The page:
Advising Health Care Providers in the Wake of COVID-19

Health care attorney Adam Balick weighs in on how COVID-19 is impacting his clients and practice

Published in 2020 Pennsylvania Super Lawyers Magazine

Health care attorney Adam Balick of Balick & Balick never thought he’d be in the triage business. That’s more in line with the work of his health-care provider clientele. But the COVID-19 outbreak has forced him to approach his practice in an entirely new way. “I’m not sure how else to say it besides it’s been sheer chaos,” Balick says. “The federal government is changing laws in real time, and all of these health-care providers—How do they know the law has changed? How do they, in turn, instruct their people, and how do they interpret how it relates to them?”

Balick has become the interpreter. “The government is doing the best it can by putting notices up on public websites, but it’s not targeted,” Balick says. “So one of the things firms representing health-care providers right now are dealing with is, ‘How do we send out these mass emails, sometimes a few a day, in a way that does not inundate an already very anxious and stressed out population?”

An example of a real-time policy change is the state and federal requirements for telemedicine. The government is trying to make it easier for health care providers to treat patients remotely. Under federal law, health care providers can’t provide telemedicine services without encrypted technology. “This kind of technology is  required under HIPPA” Balick says. But [on March 17], the Office of Civil Rights announced they were no longer going to enforce that requirement, to allow doctors without HIPPA-compliant technology to connect with their patients. So now, basically any doctor with an internet connection who wants to practice telemedicine can do so. The State of Delaware also relaxed its telemedicine regulations, temporarily removing the requirement of an initial visual encounter before allowing doctors to treat patients remotely. “We’ve been reaching out to our clients to let them know about these kinds of changes and to answer questions that they have,” Balick says.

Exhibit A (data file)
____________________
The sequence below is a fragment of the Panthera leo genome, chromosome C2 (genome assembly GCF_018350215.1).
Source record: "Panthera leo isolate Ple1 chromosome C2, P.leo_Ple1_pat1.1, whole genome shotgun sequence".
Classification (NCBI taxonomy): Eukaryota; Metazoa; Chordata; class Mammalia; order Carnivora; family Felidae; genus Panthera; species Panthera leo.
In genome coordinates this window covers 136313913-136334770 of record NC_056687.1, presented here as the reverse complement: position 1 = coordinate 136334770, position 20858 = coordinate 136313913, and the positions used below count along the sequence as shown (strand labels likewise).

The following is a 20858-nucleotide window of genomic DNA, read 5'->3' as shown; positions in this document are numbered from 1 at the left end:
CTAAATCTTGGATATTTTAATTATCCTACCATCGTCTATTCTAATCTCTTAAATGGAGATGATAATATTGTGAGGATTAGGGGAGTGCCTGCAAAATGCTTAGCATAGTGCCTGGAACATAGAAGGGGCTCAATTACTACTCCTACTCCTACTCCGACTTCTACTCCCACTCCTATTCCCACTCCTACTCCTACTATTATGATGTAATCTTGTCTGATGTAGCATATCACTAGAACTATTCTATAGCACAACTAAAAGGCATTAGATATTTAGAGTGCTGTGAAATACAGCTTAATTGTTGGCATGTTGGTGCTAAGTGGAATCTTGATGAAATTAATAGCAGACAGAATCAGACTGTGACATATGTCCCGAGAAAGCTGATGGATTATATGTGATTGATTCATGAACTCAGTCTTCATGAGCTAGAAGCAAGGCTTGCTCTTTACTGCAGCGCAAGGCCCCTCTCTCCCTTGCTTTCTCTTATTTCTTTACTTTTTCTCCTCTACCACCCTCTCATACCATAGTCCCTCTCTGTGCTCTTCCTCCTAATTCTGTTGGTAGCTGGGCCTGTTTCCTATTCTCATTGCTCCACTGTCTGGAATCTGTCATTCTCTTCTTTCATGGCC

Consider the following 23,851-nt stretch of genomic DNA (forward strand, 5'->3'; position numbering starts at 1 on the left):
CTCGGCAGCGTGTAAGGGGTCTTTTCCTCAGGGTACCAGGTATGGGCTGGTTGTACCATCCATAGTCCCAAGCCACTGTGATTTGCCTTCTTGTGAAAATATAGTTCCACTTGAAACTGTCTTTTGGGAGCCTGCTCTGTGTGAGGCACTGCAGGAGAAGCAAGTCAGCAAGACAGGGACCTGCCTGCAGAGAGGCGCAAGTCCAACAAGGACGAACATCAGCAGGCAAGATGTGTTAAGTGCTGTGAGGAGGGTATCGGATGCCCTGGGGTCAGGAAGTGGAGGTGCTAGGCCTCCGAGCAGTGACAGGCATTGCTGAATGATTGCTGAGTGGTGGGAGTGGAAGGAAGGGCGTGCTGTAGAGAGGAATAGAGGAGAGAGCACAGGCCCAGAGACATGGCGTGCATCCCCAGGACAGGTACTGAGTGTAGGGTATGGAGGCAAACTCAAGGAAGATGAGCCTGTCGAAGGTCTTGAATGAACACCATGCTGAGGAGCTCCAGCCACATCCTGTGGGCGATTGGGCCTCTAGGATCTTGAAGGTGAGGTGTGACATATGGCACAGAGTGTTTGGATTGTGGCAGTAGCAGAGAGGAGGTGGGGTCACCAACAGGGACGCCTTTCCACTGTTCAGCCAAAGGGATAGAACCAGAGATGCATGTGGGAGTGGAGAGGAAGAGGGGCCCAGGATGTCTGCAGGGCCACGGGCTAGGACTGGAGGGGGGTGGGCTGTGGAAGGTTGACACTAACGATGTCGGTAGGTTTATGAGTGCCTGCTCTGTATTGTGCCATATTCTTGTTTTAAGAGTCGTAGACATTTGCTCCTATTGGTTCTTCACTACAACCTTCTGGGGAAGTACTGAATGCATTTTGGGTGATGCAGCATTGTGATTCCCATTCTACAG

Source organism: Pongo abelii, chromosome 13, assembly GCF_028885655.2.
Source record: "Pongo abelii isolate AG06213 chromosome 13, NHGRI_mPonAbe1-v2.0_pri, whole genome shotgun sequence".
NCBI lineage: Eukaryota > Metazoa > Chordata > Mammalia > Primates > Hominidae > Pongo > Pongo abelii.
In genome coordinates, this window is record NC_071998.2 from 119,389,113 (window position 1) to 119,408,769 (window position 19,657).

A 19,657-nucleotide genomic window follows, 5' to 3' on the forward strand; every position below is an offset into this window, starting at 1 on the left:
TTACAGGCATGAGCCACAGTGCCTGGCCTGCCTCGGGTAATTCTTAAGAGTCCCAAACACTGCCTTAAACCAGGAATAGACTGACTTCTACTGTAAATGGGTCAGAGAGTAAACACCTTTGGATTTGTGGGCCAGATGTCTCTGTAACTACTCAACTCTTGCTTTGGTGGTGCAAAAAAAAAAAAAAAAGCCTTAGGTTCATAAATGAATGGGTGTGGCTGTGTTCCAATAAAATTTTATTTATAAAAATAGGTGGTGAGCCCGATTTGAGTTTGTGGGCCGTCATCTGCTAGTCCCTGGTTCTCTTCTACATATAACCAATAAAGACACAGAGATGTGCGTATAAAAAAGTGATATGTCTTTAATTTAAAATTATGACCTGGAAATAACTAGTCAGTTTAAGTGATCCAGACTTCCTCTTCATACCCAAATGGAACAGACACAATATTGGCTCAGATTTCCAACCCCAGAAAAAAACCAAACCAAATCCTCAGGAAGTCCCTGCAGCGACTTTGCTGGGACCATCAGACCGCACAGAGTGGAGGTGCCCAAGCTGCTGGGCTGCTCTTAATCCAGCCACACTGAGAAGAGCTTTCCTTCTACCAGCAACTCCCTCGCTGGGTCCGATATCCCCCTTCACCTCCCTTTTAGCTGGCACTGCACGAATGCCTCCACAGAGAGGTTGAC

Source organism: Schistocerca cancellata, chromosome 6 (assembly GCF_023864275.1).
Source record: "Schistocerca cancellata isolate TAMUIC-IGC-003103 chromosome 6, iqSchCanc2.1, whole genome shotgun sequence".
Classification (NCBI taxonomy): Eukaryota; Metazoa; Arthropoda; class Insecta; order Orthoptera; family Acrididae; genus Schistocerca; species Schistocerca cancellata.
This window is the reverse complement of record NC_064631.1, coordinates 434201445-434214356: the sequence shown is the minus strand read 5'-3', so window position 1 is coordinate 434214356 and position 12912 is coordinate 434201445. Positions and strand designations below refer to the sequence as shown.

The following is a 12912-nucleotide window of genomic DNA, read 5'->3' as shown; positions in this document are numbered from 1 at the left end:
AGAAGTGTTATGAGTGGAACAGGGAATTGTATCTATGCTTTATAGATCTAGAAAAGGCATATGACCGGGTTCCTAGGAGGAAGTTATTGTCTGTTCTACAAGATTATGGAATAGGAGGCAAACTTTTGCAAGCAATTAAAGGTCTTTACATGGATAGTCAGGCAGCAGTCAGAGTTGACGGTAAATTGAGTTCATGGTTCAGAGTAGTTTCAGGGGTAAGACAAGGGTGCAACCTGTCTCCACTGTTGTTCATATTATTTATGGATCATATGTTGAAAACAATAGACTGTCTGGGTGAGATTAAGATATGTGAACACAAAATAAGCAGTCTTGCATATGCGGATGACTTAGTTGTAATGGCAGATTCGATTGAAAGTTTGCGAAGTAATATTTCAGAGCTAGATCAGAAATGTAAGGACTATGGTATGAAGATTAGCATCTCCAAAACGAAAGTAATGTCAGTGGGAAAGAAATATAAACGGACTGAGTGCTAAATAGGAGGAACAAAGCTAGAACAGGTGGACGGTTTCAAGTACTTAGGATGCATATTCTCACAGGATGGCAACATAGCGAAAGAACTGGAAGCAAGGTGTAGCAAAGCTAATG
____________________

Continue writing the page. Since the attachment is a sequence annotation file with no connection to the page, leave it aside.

The mechanism for doing so, however, has been tricky. “Unfortunately, I don’t think this is the last time something like this might happen,” Balick says. “Once we get through this and have our feet under us, we’d like to look into how best to streamline client communication. With so many subsets of different clients—hospitals get this messaging, physicians’ practices get this, nursing homes get this—even that’s not enough, because some of our physician practices are hospital-owned, for example. We want to be able to tee up extremely targeted communication.”

Since the outbreak, Balick has also worked with clients to creatively solve critical problems. “We represent a network of nursing facilities that need to provide 24/7 care, and a lot of them rely on both nurses and aides, a lot of whom are losing their child care,” he says.

The facilities can’t remain operational unless they meet the state’s minimum staffing thresholds. To remain open, one of his clients asked Balick to help him set up an on-site day care program. “Of course, day cares in Delaware are regulated, and you have to comply with the law, but we don’t have the time to go through a licensing process,” Balick says. “So what we’re trying to do is fit them into some of the existing licensing exemptions.”

Then there’s the psychological impact. One of Balick’s clients, a physician who works in an older doctor’s practice, has found himself in the midst of an economic freefall trying to set up a new business and become operational, “like, today,” Balick says. The doctor for whom his client worked decided he was done. “This was an older doctor looking at what’s going on in the world and deciding, ‘I’ve had enough. I want to spend the time I have left with family and enjoying life,’” Balick says. “So the questions we’re trying to figure out is, ‘How does my client keep his patients? What happens to patients with procedures scheduled? How do we get a new business set up immediately?’”

Balick is feeling the emotional impact, too.

“Every day I hear something that I never imagined possible,” he says. “What keeps me up at night is wondering what’s going to happen to my business. I’ve got a client who is calling me to say that they can’t pay rent, so what are the chances that they’re going to pay my bills? I’m very worried, and I keep looking around at my staff. I want to keep my people employed and not disrupt their lives, but I don’t know how long this plays out.”

For more information and articles for legal professionals navigating COVID-19 as it relates to their law practice and clients, visit FindLaw’s COVID-19 resource center or visit superlawyers.com/articles (search for COVID-19).

Other Featured Articles

Here Come the Millennials

Six lawyers talk about the unique challenges of being young in a profession that prizes ageFeaturing Priscilla E. Jimenez, …

Becoming Josh Koskoff

Before he could succeed, the third-generation lawyer had to stop trying to be his father and …Featuring Joshua D. Koskoff

In the Moment

Zen and the art of Michael ZimmermanFeaturing Michael D. Zimmerman

View More Articles Featuring Lawyers »

Page Generated: 0.11300301551819 sec